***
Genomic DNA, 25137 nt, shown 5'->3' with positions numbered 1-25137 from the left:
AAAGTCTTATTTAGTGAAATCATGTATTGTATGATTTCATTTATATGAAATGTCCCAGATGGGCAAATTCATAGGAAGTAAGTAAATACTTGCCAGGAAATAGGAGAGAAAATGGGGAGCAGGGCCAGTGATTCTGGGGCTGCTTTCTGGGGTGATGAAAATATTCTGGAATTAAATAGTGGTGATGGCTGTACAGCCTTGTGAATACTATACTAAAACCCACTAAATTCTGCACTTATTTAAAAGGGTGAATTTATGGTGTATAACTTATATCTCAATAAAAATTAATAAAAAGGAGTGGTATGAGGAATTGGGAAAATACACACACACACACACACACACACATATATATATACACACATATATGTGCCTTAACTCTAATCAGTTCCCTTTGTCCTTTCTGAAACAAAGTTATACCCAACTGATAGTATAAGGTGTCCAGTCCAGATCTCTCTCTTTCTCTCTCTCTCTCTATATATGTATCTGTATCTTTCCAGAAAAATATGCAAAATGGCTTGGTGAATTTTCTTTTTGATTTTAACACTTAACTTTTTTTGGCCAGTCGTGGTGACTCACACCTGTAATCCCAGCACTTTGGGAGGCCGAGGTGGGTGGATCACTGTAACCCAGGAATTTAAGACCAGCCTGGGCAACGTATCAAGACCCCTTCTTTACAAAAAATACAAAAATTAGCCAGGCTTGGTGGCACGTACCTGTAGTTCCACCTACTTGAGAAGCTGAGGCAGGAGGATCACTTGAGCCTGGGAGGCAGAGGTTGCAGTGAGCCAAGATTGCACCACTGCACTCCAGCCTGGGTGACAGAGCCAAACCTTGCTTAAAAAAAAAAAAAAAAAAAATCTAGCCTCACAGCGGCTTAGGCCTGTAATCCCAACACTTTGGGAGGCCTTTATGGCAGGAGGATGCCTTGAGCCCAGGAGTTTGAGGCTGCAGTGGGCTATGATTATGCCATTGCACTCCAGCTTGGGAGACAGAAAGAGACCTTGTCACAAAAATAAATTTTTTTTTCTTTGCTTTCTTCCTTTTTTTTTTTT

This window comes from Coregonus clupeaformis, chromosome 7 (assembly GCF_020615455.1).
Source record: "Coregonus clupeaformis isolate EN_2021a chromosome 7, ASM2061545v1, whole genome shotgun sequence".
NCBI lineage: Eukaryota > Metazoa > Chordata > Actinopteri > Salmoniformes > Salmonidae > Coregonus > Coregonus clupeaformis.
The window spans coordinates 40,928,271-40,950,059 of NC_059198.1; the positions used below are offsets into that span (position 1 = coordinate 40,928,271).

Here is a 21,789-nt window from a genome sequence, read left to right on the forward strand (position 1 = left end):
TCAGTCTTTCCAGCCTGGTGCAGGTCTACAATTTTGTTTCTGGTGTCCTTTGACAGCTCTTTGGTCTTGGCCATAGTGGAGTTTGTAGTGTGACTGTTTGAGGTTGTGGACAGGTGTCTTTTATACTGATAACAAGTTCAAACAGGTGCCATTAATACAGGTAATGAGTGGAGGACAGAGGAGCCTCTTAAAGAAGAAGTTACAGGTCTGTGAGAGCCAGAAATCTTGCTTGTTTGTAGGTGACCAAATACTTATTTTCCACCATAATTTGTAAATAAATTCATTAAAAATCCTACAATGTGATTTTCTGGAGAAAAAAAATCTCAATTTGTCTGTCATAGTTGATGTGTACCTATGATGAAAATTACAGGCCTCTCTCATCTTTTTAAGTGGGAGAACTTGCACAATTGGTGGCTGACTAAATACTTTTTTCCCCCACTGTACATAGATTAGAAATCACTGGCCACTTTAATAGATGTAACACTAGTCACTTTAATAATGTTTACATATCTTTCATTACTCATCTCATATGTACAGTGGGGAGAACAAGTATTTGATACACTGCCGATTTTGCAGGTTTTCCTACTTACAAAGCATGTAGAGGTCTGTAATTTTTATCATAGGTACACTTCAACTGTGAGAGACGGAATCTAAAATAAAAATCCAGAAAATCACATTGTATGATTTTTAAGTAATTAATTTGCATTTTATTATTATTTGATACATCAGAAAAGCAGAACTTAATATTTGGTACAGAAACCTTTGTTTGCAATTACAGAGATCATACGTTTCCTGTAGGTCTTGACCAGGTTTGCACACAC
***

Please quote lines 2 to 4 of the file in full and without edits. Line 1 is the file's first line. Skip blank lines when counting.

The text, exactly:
AAAGTCTTATTTAGTGAAATCATGTATTGTATGATTTCATTTATATGAAATGTCCCAGATGGGCAAATTCATAGGAAGTAAGTAAATACTTGCCAGGAAATAGGAGAGAAAATGGGGAGCAGGGCCAGTGATTCTGGGGCTGCTTTCTGGGGTGATGAAAATATTCTGGAATTAAATAGTGGTGATGGCTGTACAGCCTTGTGAATACTATACTAAAACCCACTAAATTCTGCACTTATTTAAAAGGGTGAATTTATGGTGTATAACTTATATCTCAATAAAAATTAATAAAAAGGAGTGGTATGAGGAATTGGGAAAATACACACACACACACACACACACACATATATATATACACACATATATGTGCCTTAACTCTAATCAGTTCCCTTTGTCCTTTCTGAAACAAAGTTATACCCAACTGATAGTATAAGGTGTCCAGTCCAGATCTCTCTCTTTCTCTCTCTCTCTCTATATATGTATCTGTATCTTTCCAGAAAAATATGCAAAATGGCTTGGTGAATTTTCTTTTTGATTTTAACACTTAACTTTTTTTGGCCAGTCGTGGTGACTCACACCTGTAATCCCAGCACTTTGGGAGGCCGAGGTGGGTGGATCACTGTAACCCAGGAATTTAAGACCAGCCTGGGCAACGTATCAAGACCCCTTCTTTACAAAAAATACAAAAATTAGCCAGGCTTGGTGGCACGTACCTGTAGTTCCACCTACTTGAGAAGCTGAGGCAGGAGGATCACTTGAGCCTGGGAGGCAGAGGTTGCAGTGAGCCAAGATTGCACCACTGCACTCCAGCCTGGGTGACAGAGCCAAACCTTGCTTAAAAAAAAAAAAAAAAAAAATCTAGCCTCACAGCGGCTTAGGCCTGTAATCCCAACACTTTGGGAGGCCTTTATGGCAGGAGGATGCCTTGAGCCCAGGAGTTTGAGGCTGCAGTGGGCTATGATTATGCCATTGCACTCCAGCTTGGGAGACAGAAAGAGACCTTGTCACAAAAATAAATTTTTTTTTCTTTGCTTTCTTCCTTTTTTTTTTTT

This window comes from Coregonus clupeaformis, chromosome 7 (assembly GCF_020615455.1).
Source record: "Coregonus clupeaformis isolate EN_2021a chromosome 7, ASM2061545v1, whole genome shotgun sequence".